In the realm of the educational environment, many people believe in the positive effects of Adderall to help them study. Some even go so far as to believe that Adderall isn’t harmful. In fact, in 2016, a national survey showed that nearly 40% of 19 to 22-year-olds said they didn’t think taking amphetamines such as Adderall regularly was harmful to them.
However, this couldn’t be further from the case. There are many symptoms associated with Adderall that can affect both the long term and short term. Those short-term side effects are high blood pressure, decreased blood flow, increased breathing, sweating, lack of appetite, and increased blood sugar.
Adderall can last up to 10 – 12 hours in the body, depending on the dosage. The long-term effects of Adderall include insomnia, hallucinations, paranoia, excessive weight loss, and even in some cases, death.
Another misconception is that Adderall can help or improve your school performance. Yes, Adderall can indeed help with concentration; however, the results of better grades or better overall performance are not true. Studies have shown that students who have abused ADHD stimulants have a lower GPA than students who don’t.
One possibility of this could be that those who use Adderall for studying tend to procrastinate and rely on the drug when they need to get their work done. These misconceptions have led many people, particularly those without an actual prescription, to get their hands on Adderall as often as they can.
Taking a prescription that is not designed specifically for you can create all sorts of harm. When a doctor prescribes Adderall, they ensure that the person can handle the required dosage or that the person needs it to function. A person without the prescription may take Adderall, and the effects, both good and bad, can be enhanced, causing an overload in their system.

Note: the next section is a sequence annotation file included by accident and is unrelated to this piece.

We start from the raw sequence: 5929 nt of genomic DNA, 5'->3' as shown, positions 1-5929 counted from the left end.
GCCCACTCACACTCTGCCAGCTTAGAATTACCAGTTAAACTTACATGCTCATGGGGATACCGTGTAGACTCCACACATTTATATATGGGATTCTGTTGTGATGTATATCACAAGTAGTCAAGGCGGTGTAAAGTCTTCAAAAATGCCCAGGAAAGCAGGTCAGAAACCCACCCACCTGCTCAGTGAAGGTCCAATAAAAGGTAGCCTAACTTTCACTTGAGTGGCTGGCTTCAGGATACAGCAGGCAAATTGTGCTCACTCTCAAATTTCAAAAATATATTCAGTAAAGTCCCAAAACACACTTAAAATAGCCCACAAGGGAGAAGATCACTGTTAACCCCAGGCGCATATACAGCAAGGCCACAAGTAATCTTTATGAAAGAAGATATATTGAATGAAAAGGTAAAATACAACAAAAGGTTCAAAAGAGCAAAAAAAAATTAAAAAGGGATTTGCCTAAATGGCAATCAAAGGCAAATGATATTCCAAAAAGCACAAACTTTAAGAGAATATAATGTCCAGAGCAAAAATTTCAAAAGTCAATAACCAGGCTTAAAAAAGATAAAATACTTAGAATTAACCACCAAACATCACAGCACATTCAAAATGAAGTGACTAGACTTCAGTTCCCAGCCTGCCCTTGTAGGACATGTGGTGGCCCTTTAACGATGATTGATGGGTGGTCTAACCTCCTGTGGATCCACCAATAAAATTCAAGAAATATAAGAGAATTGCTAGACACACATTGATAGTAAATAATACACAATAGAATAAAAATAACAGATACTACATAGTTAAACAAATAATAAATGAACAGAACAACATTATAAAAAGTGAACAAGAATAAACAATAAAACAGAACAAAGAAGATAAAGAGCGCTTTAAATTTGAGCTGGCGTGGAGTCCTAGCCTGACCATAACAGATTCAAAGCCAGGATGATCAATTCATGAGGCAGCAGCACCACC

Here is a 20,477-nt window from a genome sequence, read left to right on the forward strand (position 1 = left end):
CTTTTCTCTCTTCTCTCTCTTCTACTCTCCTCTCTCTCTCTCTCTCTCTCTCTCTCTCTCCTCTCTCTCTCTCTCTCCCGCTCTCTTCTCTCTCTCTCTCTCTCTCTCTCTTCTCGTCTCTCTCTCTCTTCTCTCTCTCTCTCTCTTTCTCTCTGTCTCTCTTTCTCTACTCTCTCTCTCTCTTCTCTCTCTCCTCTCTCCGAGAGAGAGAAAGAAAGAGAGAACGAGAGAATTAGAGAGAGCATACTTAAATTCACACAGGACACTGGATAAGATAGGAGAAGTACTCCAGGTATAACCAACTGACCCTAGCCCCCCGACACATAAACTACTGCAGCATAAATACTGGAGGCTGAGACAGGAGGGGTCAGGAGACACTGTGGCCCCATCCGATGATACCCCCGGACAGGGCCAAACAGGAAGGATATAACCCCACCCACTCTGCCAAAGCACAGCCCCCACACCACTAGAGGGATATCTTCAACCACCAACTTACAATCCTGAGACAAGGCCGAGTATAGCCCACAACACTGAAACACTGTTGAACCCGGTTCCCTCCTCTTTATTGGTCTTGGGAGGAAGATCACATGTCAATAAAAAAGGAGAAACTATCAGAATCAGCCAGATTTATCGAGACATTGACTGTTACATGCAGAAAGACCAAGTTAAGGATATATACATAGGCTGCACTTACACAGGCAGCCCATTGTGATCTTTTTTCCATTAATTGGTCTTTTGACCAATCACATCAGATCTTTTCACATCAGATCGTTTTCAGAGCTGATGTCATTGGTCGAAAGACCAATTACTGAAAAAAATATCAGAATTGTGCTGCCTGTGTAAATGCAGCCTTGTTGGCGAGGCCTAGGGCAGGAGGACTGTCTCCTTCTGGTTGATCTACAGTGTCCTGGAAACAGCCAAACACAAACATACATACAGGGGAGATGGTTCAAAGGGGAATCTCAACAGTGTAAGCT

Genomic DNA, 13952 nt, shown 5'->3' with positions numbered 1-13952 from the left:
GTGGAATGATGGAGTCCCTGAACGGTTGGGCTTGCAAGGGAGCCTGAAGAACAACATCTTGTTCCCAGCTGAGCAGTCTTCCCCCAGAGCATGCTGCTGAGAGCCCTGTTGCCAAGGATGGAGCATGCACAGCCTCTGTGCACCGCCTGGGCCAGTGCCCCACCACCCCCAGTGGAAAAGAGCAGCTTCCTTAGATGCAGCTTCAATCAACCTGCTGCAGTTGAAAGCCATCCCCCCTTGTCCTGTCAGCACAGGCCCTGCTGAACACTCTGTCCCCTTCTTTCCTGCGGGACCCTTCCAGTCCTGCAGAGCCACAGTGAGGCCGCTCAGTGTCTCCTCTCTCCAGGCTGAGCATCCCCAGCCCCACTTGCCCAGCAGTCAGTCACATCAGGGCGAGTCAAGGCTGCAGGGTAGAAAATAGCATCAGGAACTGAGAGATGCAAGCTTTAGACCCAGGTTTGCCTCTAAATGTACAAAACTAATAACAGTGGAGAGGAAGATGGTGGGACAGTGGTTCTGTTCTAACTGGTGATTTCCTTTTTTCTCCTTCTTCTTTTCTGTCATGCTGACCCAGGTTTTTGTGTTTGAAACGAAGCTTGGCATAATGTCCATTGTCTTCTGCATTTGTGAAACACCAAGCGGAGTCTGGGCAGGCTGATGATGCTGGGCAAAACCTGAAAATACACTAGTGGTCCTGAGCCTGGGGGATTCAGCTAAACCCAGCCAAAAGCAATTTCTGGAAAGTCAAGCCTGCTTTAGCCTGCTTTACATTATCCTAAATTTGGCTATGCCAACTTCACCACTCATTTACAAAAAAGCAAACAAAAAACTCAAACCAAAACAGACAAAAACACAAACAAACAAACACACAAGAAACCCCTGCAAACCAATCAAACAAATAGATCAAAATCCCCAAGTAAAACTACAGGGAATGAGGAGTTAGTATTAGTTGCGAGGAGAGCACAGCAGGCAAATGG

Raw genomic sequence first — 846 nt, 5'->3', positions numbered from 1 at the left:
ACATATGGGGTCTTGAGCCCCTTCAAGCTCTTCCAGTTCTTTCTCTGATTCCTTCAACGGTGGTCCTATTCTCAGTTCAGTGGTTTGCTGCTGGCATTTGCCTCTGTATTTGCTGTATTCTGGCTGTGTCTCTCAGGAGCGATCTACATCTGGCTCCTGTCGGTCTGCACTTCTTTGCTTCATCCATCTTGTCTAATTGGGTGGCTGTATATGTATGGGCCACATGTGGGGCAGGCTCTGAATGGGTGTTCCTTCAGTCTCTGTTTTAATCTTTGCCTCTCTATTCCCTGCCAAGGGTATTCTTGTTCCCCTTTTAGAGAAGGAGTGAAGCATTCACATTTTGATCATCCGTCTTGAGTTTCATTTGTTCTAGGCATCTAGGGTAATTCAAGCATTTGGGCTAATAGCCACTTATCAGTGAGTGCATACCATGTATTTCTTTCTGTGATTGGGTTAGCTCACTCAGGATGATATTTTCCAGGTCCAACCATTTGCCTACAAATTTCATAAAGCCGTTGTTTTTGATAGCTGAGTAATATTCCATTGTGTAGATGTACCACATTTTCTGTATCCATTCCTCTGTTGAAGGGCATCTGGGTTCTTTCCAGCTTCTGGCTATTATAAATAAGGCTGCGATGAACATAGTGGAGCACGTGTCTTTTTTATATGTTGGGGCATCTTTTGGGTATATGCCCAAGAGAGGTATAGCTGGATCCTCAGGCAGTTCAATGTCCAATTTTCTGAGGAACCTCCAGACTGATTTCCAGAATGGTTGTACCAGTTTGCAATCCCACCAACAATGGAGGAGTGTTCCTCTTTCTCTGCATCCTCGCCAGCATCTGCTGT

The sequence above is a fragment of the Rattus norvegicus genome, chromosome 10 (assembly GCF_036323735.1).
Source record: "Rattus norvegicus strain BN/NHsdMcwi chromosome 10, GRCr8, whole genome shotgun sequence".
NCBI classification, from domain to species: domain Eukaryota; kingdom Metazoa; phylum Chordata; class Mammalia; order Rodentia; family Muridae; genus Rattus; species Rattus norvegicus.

Fortunately, those with Adderall addiction can be treated. Treatment consists of behavior therapies such as cognitive behavior therapy, where patients will understand and manage triggers and stress.
In cognitive behavior therapy, a person will see their Adderall abuse more personally. They will find out why they have been abusing Adderall, whether they be depressed, anxious, or have issues in their relationships. Treatment will uncover all of that for them.
The goal of cognitive behavior therapy is to get them out of the cycle of addiction and give them tools that lead to a sober life. Contingency management is another behavior therapy where addicts will get an incentive for staying sober. An incentive furthers positive reinforcement, with hopes to keep people drug-free.
Most college students can expect to be treated even while maintaining their classes. Outpatient treatment is available. Outpatient treatment allows people to stay in their homes while commuting for treatment. This type of treatment is ideal for addictions that are relatively easier to treat than, let’s say, meth or alcohol addiction.
Outpatient treatment is also beneficial to college students because it is usually more affordable than inpatient treatment. This type of treatment will give you more time to continue with your schoolwork while not worrying about falling behind.
Treatment will always be as accommodating as it can for each person. Recovery centers understand the pressures of college life, and qualified addiction specialists will help you with the utmost care and attention. For even further care, a college student should reach out to those around them, like friends and family, to get more support to enter treatment.
Adderall abuse among college students is only growing. Since we are now entering a global economy, there is more competition for these students to earn high academic achievements. This amount of weight that students are carrying can lead them not only to abuse Adderall but also other substances.
It comes down to trying to help them cope with the amount of stress they may be experiencing. That is where treatment comes in.
With treatment, they will gain all the tools they need to combat their addiction. There are many rehab facilities across the nation that have highly trained addiction specialists available at all times.
Speak to a rehab treatment specialist. It’s free and confidential. Call us at (888) 906-0952
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 Yale Study
 Drug Abuse.gov